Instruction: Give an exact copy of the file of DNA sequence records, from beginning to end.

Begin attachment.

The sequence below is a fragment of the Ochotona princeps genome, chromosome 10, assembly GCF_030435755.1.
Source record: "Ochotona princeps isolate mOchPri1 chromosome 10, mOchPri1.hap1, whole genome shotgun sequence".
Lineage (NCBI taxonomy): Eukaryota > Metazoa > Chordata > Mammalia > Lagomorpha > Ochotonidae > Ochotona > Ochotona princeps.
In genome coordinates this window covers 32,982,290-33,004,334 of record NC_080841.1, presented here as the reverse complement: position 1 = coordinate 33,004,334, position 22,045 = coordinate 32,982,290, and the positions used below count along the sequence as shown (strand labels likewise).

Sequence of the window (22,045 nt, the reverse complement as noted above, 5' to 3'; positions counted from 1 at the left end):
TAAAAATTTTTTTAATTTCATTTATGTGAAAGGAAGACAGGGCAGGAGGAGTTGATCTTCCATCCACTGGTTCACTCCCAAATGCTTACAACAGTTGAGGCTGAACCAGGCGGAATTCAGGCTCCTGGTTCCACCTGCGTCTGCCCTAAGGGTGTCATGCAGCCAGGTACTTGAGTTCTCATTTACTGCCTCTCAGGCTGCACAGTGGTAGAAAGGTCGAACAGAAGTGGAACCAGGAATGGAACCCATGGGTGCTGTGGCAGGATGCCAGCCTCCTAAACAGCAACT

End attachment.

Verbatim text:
The sequence below is a fragment of the Ochotona princeps genome, chromosome 10, assembly GCF_030435755.1.
Source record: "Ochotona princeps isolate mOchPri1 chromosome 10, mOchPri1.hap1, whole genome shotgun sequence".
Lineage (NCBI taxonomy): Eukaryota > Metazoa > Chordata > Mammalia > Lagomorpha > Ochotonidae > Ochotona > Ochotona princeps.
In genome coordinates this window covers 32,982,290-33,004,334 of record NC_080841.1, presented here as the reverse complement: position 1 = coordinate 33,004,334, position 22,045 = coordinate 32,982,290, and the positions used below count along the sequence as shown (strand labels likewise).

Sequence of the window (22,045 nt, the reverse complement as noted above, 5' to 3'; positions counted from 1 at the left end):
TAAAAATTTTTTTAATTTCATTTATGTGAAAGGAAGACAGGGCAGGAGGAGTTGATCTTCCATCCACTGGTTCACTCCCAAATGCTTACAACAGTTGAGGCTGAACCAGGCGGAATTCAGGCTCCTGGTTCCACCTGCGTCTGCCCTAAGGGTGTCATGCAGCCAGGTACTTGAGTTCTCATTTACTGCCTCTCAGGCTGCACAGTGGTAGAAAGGTCGAACAGAAGTGGAACCAGGAATGGAACCCATGGGTGCTGTGGCAGGATGCCAGCCTCCTAAACAGCAACT